**1 Introduction 1**

1.1 Outline of the book 1

1.2 Assumed knowledge 6

**2 Propositions and truth assignments 17**

2.1 Introduction 17

2.2 The construction of propositional formulas 19

2.3 The interpretation of propositional formulas 31

2.4 Logical equivalence 48

2.5 The expressive power of connectives 63

2.6 Logical consequence 74

**3 Formal propositional calculus 85**

3.1 Introduction 85

3.2 A formal system for propositional calculus 87

3.3 Soundness and completeness 100

3.4 Independence of axioms and alternative systems 119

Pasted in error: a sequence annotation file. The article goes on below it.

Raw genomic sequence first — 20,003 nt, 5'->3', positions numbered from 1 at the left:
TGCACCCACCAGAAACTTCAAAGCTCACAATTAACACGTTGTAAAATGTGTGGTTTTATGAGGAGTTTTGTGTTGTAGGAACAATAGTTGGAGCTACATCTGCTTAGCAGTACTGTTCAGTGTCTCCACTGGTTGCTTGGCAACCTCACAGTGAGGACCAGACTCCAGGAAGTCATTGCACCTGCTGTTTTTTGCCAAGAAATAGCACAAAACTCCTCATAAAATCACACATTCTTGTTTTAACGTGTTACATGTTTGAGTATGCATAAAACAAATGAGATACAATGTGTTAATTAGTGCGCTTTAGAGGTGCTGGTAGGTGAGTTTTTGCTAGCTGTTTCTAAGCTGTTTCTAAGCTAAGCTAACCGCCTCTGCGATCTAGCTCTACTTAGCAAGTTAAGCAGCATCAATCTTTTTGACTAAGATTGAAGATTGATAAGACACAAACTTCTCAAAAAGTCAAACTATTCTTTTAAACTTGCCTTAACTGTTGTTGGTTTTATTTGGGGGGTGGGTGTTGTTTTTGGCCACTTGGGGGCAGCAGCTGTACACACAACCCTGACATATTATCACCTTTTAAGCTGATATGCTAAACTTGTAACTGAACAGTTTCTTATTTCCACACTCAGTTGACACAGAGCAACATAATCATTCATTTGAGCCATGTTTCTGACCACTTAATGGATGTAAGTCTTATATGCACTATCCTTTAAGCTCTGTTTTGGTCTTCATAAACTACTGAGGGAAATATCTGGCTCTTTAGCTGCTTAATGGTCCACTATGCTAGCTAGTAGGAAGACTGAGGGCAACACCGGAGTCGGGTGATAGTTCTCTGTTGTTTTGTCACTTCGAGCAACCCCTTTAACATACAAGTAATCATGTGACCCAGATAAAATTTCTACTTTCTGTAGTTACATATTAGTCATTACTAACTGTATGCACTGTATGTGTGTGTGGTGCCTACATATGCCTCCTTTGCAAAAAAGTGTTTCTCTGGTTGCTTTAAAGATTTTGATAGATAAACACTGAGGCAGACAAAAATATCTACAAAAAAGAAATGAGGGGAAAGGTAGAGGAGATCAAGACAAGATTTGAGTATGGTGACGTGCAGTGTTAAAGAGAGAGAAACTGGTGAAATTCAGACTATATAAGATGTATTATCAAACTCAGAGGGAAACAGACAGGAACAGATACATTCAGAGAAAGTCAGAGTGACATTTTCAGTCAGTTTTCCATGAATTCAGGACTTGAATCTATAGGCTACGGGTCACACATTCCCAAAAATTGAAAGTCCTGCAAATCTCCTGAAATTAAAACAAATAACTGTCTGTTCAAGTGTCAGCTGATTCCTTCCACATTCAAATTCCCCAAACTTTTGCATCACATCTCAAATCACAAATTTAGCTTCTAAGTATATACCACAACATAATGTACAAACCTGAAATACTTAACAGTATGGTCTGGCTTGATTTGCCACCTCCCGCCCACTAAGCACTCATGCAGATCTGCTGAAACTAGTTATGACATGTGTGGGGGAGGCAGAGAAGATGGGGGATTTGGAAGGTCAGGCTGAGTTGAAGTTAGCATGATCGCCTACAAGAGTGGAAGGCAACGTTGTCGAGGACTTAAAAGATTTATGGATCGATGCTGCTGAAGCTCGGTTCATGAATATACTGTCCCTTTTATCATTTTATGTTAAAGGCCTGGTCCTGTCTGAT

**4 Predicates and models 133**

4.1 Introduction: basic ideas 133

4.2 First-order languages and their interpretation 140

4.3 Universally valid formulas and logical equivalence 163

4.4 Some axiom systems and their consequences 185

4.5 Substructures and Isomorphisms 208

**5 Formal predicate calculus 217**

5.1 Introduction 217

5.2 A formal system for predicate calculus 221

5.3 The soundness theorem 242

5.4 The equality axioms and non-normal structures 247

5.5 The completeness theorem 252

**6 Some uses of compactness 265**

6.1 Introduction: the compactness theorem 265

6.2 Finite axiomatizability 266

6.3 Some non-axiomatizable theories 272

6.4 The L¨owenheim–Skolem theorems 277

6.5 New models from old ones 289

6.6 Decidable theories 298

**Bibliography 309**

**Index 311**

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